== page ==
¶7 In this connection it appears from the record that the discord between them arose over the use of the income of the defendant. Each of said parties objected to the spending of the money on the other's children. The wife charged the defendant with abusive treatment amounting to extreme cruelty, and further charged that the defendant failed and refused to provide for her support in keeping with his income. When the reconciliation took place the two visited the offices of their respective attorneys and talked over their differences in their presence and came to an understanding and agreement composing their differences.
¶8 After this the defendant bought a residence property in Shawnee and made certain improvements on the two and one-half acre tract in Oklahoma City, which was the chief source of his income.
¶9 On July 19, 1934, after separating from the defendant, the said Sarah Canning filed in the district court of Oklahoma county a second suit for divorce and a division of property, alleging as ground for divorce extreme cruelty in practically the same language used in her petition in the former suit. However, after the filing of said second petition and before summons was served upon the defendant, the said Sarah Canning departed this life. Her said children, the plaintiffs herein, filed a motion for revivor of the divorce action in the name of said heirs, which motion was by the court overruled. Thereafter, the plaintiffs, as heirs at law of said deceased, brought this action upon said alleged oral promise of the defendant to convey to her one-half interest in said property. The case was tried to the court without a jury, and the court rendered judgment for the defendant and against the plaintiffs.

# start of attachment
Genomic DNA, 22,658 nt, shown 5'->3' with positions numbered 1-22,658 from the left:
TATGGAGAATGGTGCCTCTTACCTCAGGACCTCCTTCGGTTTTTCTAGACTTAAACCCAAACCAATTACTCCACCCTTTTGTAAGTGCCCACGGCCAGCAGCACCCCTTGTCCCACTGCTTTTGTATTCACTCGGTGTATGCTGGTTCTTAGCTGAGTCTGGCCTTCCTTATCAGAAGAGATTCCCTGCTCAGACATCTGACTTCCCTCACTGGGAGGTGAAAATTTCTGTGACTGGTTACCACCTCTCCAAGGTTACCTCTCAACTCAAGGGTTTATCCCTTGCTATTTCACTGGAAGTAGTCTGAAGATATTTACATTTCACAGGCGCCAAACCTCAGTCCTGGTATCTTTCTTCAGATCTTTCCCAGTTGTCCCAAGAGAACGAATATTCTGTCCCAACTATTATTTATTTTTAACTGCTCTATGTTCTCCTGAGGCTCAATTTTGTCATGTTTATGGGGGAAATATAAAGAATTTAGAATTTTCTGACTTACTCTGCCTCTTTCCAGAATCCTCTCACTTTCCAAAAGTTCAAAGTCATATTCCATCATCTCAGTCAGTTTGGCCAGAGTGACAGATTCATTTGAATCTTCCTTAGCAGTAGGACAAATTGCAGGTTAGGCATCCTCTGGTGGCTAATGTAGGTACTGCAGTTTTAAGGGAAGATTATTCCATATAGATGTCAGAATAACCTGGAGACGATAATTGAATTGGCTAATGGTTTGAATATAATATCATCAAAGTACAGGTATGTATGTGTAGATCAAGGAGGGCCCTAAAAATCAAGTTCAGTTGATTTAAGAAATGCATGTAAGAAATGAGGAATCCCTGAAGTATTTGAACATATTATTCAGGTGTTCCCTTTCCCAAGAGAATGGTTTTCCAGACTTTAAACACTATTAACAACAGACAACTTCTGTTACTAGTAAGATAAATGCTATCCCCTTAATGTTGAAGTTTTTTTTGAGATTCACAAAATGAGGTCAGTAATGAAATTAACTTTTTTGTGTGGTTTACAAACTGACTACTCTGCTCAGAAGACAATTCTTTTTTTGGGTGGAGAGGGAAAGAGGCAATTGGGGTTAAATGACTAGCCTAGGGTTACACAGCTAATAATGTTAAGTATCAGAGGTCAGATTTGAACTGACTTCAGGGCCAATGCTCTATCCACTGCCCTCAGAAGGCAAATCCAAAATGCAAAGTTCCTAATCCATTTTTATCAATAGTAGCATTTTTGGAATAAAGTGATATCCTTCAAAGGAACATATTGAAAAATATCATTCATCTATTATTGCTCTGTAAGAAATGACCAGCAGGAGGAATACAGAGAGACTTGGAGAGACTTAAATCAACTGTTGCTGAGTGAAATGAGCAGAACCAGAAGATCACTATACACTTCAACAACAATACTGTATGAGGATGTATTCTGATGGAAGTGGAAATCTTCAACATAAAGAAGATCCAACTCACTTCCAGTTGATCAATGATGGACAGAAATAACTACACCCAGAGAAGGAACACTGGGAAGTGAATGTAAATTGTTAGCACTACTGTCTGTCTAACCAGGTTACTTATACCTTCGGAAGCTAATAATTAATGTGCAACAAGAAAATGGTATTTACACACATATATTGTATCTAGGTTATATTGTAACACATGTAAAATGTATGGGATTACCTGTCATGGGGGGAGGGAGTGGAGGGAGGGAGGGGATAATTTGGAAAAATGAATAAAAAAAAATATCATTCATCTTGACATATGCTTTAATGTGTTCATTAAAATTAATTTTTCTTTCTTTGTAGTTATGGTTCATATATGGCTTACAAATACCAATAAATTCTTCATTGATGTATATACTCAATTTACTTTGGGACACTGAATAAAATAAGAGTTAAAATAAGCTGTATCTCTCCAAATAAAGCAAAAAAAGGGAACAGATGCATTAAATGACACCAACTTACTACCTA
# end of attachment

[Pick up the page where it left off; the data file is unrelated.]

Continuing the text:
¶10 The plaintiffs in error contend that the judgment of the trial court is contrary to the evidence.
¶11 One of the plaintiffs testified that he heard a conversation between the defendant and his mother just before they went to the office of the attorneys to have the case dismissed in which the defendant said, "If she would drop that divorce action, they would go on and get along together and he would give her a half interest in all the property and the royalty." This was the only witness testifying on behalf of the plaintiffs who heard any of the conversations between the parties, and is the only testimony or evidence of any probative value offered in support of plaintiffs' claim. The witness also testified that he went with them to the attorneys' offices, but did not see them sign up any papers. Attorney for Mrs. Canning was not called by the plaintiffs to testify concerning any agreements had between the parties at the time of the dismissal of the action.